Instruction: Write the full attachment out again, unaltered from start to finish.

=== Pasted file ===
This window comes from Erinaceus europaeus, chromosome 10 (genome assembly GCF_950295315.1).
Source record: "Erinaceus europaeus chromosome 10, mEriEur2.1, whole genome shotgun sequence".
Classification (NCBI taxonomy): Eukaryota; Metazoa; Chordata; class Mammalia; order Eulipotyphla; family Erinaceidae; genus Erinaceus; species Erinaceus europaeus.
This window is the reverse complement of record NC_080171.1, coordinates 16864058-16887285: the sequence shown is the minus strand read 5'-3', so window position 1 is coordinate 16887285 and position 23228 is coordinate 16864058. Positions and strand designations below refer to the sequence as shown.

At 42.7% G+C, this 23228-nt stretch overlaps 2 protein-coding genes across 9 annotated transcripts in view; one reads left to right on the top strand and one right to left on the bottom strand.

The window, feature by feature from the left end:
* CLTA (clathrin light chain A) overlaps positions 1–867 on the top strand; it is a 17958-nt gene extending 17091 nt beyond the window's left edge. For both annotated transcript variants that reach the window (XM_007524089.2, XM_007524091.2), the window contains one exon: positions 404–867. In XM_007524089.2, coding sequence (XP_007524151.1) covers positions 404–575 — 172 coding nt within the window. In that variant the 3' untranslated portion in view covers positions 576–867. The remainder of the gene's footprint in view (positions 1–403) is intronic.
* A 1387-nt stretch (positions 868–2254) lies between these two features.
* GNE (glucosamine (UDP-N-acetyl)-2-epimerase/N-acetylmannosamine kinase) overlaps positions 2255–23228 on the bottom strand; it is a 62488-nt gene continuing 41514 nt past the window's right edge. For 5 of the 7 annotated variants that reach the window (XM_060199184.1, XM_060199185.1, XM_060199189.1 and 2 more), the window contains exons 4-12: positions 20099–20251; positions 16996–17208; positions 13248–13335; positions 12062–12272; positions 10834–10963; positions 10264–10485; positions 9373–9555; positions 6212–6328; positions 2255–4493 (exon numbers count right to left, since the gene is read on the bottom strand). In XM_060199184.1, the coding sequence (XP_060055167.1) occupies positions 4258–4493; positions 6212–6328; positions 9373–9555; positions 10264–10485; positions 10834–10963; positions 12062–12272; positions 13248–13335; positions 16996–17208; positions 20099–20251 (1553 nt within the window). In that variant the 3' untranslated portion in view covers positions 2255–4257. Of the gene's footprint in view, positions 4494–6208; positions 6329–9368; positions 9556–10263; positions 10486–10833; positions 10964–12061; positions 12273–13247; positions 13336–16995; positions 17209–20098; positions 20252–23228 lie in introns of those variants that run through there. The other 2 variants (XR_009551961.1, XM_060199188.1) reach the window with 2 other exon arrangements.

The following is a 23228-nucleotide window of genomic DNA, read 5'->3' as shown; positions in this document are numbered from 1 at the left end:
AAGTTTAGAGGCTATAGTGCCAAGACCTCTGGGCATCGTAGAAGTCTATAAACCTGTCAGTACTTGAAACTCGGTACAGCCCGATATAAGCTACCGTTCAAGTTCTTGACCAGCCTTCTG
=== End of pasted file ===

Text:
This window comes from Erinaceus europaeus, chromosome 10 (genome assembly GCF_950295315.1).
Source record: "Erinaceus europaeus chromosome 10, mEriEur2.1, whole genome shotgun sequence".
Classification (NCBI taxonomy): Eukaryota; Metazoa; Chordata; class Mammalia; order Eulipotyphla; family Erinaceidae; genus Erinaceus; species Erinaceus europaeus.
This window is the reverse complement of record NC_080171.1, coordinates 16864058-16887285: the sequence shown is the minus strand read 5'-3', so window position 1 is coordinate 16887285 and position 23228 is coordinate 16864058. Positions and strand designations below refer to the sequence as shown.

At 42.7% G+C, this 23228-nt stretch overlaps 2 protein-coding genes across 9 annotated transcripts in view; one reads left to right on the top strand and one right to left on the bottom strand.

The window, feature by feature from the left end:
* CLTA (clathrin light chain A) overlaps positions 1–867 on the top strand; it is a 17958-nt gene extending 17091 nt beyond the window's left edge. For both annotated transcript variants that reach the window (XM_007524089.2, XM_007524091.2), the window contains one exon: positions 404–867. In XM_007524089.2, coding sequence (XP_007524151.1) covers positions 404–575 — 172 coding nt within the window. In that variant the 3' untranslated portion in view covers positions 576–867. The remainder of the gene's footprint in view (positions 1–403) is intronic.
* A 1387-nt stretch (positions 868–2254) lies between these two features.
* GNE (glucosamine (UDP-N-acetyl)-2-epimerase/N-acetylmannosamine kinase) overlaps positions 2255–23228 on the bottom strand; it is a 62488-nt gene continuing 41514 nt past the window's right edge. For 5 of the 7 annotated variants that reach the window (XM_060199184.1, XM_060199185.1, XM_060199189.1 and 2 more), the window contains exons 4-12: positions 20099–20251; positions 16996–17208; positions 13248–13335; positions 12062–12272; positions 10834–10963; positions 10264–10485; positions 9373–9555; positions 6212–6328; positions 2255–4493 (exon numbers count right to left, since the gene is read on the bottom strand). In XM_060199184.1, the coding sequence (XP_060055167.1) occupies positions 4258–4493; positions 6212–6328; positions 9373–9555; positions 10264–10485; positions 10834–10963; positions 12062–12272; positions 13248–13335; positions 16996–17208; positions 20099–20251 (1553 nt within the window). In that variant the 3' untranslated portion in view covers positions 2255–4257. Of the gene's footprint in view, positions 4494–6208; positions 6329–9368; positions 9556–10263; positions 10486–10833; positions 10964–12061; positions 12273–13247; positions 13336–16995; positions 17209–20098; positions 20252–23228 lie in introns of those variants that run through there. The other 2 variants (XR_009551961.1, XM_060199188.1) reach the window with 2 other exon arrangements.

The following is a 23228-nucleotide window of genomic DNA, read 5'->3' as shown; positions in this document are numbered from 1 at the left end:
AAGTTTAGAGGCTATAGTGCCAAGACCTCTGGGCATCGTAGAAGTCTATAAACCTGTCAGTACTTGAAACTCGGTACAGCCCGATATAAGCTACCGTTCAAGTTCTTGACCAGCCTTCTG